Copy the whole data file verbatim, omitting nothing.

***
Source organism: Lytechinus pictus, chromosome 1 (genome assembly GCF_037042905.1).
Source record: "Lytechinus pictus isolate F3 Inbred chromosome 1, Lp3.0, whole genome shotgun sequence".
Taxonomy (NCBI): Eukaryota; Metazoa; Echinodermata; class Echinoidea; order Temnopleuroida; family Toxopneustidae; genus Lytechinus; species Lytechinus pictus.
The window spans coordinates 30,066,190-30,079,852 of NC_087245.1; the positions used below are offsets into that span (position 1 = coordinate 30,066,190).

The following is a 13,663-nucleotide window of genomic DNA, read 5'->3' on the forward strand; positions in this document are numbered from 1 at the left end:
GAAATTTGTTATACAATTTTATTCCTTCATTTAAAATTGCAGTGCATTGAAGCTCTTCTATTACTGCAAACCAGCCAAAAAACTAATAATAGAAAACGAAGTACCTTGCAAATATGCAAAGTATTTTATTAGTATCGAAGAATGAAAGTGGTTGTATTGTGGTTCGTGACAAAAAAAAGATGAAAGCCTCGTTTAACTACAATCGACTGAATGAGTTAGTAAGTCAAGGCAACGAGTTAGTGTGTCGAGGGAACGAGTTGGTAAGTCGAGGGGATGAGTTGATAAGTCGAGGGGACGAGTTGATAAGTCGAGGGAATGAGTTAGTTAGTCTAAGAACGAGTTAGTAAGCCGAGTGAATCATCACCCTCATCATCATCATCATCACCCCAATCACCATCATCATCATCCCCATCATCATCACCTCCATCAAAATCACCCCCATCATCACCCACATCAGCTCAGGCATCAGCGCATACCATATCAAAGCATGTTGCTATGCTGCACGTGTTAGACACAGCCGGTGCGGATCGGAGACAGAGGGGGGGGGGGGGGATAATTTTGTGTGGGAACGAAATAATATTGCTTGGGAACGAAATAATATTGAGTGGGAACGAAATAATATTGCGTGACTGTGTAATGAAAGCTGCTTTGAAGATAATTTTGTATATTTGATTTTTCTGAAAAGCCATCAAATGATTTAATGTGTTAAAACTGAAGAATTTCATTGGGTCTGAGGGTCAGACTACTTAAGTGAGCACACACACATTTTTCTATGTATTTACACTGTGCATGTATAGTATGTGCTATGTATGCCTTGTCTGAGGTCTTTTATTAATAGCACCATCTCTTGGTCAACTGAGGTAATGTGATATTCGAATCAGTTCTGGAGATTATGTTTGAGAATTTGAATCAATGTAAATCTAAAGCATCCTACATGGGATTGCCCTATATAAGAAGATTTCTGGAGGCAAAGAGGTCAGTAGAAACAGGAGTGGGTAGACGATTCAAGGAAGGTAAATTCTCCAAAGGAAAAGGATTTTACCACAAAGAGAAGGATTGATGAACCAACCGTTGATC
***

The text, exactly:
Source organism: Lytechinus pictus, chromosome 1 (genome assembly GCF_037042905.1).
Source record: "Lytechinus pictus isolate F3 Inbred chromosome 1, Lp3.0, whole genome shotgun sequence".
Taxonomy (NCBI): Eukaryota; Metazoa; Echinodermata; class Echinoidea; order Temnopleuroida; family Toxopneustidae; genus Lytechinus; species Lytechinus pictus.
The window spans coordinates 30,066,190-30,079,852 of NC_087245.1; the positions used below are offsets into that span (position 1 = coordinate 30,066,190).

The following is a 13,663-nucleotide window of genomic DNA, read 5'->3' on the forward strand; positions in this document are numbered from 1 at the left end:
GAAATTTGTTATACAATTTTATTCCTTCATTTAAAATTGCAGTGCATTGAAGCTCTTCTATTACTGCAAACCAGCCAAAAAACTAATAATAGAAAACGAAGTACCTTGCAAATATGCAAAGTATTTTATTAGTATCGAAGAATGAAAGTGGTTGTATTGTGGTTCGTGACAAAAAAAAGATGAAAGCCTCGTTTAACTACAATCGACTGAATGAGTTAGTAAGTCAAGGCAACGAGTTAGTGTGTCGAGGGAACGAGTTGGTAAGTCGAGGGGATGAGTTGATAAGTCGAGGGGACGAGTTGATAAGTCGAGGGAATGAGTTAGTTAGTCTAAGAACGAGTTAGTAAGCCGAGTGAATCATCACCCTCATCATCATCATCATCACCCCAATCACCATCATCATCATCCCCATCATCATCACCTCCATCAAAATCACCCCCATCATCACCCACATCAGCTCAGGCATCAGCGCATACCATATCAAAGCATGTTGCTATGCTGCACGTGTTAGACACAGCCGGTGCGGATCGGAGACAGAGGGGGGGGGGGGGGATAATTTTGTGTGGGAACGAAATAATATTGCTTGGGAACGAAATAATATTGAGTGGGAACGAAATAATATTGCGTGACTGTGTAATGAAAGCTGCTTTGAAGATAATTTTGTATATTTGATTTTTCTGAAAAGCCATCAAATGATTTAATGTGTTAAAACTGAAGAATTTCATTGGGTCTGAGGGTCAGACTACTTAAGTGAGCACACACACATTTTTCTATGTATTTACACTGTGCATGTATAGTATGTGCTATGTATGCCTTGTCTGAGGTCTTTTATTAATAGCACCATCTCTTGGTCAACTGAGGTAATGTGATATTCGAATCAGTTCTGGAGATTATGTTTGAGAATTTGAATCAATGTAAATCTAAAGCATCCTACATGGGATTGCCCTATATAAGAAGATTTCTGGAGGCAAAGAGGTCAGTAGAAACAGGAGTGGGTAGACGATTCAAGGAAGGTAAATTCTCCAAAGGAAAAGGATTTTACCACAAAGAGAAGGATTGATGAACCAACCGTTGATC